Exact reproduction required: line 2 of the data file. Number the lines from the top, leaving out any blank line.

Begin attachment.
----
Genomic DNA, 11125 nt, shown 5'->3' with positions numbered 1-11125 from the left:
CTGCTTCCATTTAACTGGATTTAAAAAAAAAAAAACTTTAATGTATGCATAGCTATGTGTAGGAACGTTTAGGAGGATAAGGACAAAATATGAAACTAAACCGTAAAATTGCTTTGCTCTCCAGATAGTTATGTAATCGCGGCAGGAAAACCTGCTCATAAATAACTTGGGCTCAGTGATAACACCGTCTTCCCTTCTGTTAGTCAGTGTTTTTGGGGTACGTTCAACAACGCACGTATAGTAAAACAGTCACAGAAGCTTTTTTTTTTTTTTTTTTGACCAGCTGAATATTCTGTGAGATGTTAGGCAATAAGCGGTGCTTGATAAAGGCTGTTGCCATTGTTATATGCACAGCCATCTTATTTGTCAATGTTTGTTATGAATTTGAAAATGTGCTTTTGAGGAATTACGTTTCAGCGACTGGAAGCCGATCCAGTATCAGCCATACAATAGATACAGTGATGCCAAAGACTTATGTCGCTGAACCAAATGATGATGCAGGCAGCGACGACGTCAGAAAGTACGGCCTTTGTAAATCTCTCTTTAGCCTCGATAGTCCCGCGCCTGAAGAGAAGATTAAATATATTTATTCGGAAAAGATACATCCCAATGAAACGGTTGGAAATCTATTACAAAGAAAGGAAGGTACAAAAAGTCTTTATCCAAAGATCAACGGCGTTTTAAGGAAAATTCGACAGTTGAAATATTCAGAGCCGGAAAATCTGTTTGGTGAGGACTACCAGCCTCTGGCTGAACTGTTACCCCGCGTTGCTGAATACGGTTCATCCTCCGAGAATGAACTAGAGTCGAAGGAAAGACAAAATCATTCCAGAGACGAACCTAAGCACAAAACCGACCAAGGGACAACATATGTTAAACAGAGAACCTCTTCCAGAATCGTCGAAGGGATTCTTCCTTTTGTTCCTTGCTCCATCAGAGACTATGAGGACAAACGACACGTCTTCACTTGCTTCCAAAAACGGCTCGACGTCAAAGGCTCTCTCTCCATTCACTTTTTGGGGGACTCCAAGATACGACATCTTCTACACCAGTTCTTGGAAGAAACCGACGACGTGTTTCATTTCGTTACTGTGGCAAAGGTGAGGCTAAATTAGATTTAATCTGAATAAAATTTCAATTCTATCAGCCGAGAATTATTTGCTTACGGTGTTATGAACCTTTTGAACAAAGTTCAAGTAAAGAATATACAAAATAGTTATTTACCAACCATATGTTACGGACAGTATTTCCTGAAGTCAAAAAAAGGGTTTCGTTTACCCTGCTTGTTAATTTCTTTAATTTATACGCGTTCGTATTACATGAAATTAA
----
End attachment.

CTGCTTCCATTTAACTGGATTTAAAAAAAAAAAAACTTTAATGTATGCATAGCTATGTGTAGGAACGTTTAGGAGGATAAGGACAAAATATGAAACTAAACCGTAAAATTGCTTTGCTCTCCAGATAGTTATGTAATCGCGGCAGGAAAACCTGCTCATAAATAACTTGGGCTCAGTGATAACACCGTCTTCCCTTCTGTTAGTCAGTGTTTTTGGGGTACGTTCAACAACGCACGTATAGTAAAACAGTCACAGAAGCTTTTTTTTTTTTTTTTTTGACCAGCTGAATATTCTGTGAGATGTTAGGCAATAAGCGGTGCTTGATAAAGGCTGTTGCCATTGTTATATGCACAGCCATCTTATTTGTCAATGTTTGTTATGAATTTGAAAATGTGCTTTTGAGGAATTACGTTTCAGCGACTGGAAGCCGATCCAGTATCAGCCATACAATAGATACAGTGATGCCAAAGACTTATGTCGCTGAACCAAATGATGATGCAGGCAGCGACGACGTCAGAAAGTACGGCCTTTGTAAATCTCTCTTTAGCCTCGATAGTCCCGCGCCTGAAGAGAAGATTAAATATATTTATTCGGAAAAGATACATCCCAATGAAACGGTTGGAAATCTATTACAAAGAAAGGAAGGTACAAAAAGTCTTTATCCAAAGATCAACGGCGTTTTAAGGAAAATTCGACAGTTGAAATATTCAGAGCCGGAAAATCTGTTTGGTGAGGACTACCAGCCTCTGGCTGAACTGTTACCCCGCGTTGCTGAATACGGTTCATCCTCCGAGAATGAACTAGAGTCGAAGGAAAGACAAAATCATTCCAGAGACGAACCTAAGCACAAAACCGACCAAGGGACAACATATGTTAAACAGAGAACCTCTTCCAGAATCGTCGAAGGGATTCTTCCTTTTGTTCCTTGCTCCATCAGAGACTATGAGGACAAACGACACGTCTTCACTTGCTTCCAAAAACGGCTCGACGTCAAAGGCTCTCTCTCCATTCACTTTTTGGGGGACTCCAAGATACGACATCTTCTACACCAGTTCTTGGAAGAAACCGACGACGTGTTTCATTTCGTTACTGTGGCAAAGGTGAGGCTAAATTAGATTTAATCTGAATAAAATTTCAATTCTATCAGCCGAGAATTATTTGCTTACGGTGTTATGAACCTTTTGAACAAAGTTCAAGTAAAGAATATACAAAATAGTTATTTACCAACCATATGTTACGGACAGTATTTCCTGAAGTCAAAAAAAGGGTTTCGTTTACCCTGCTTGTTAATTTCTTTAATTTATACGCGTTCGTATTACATGAAATTAA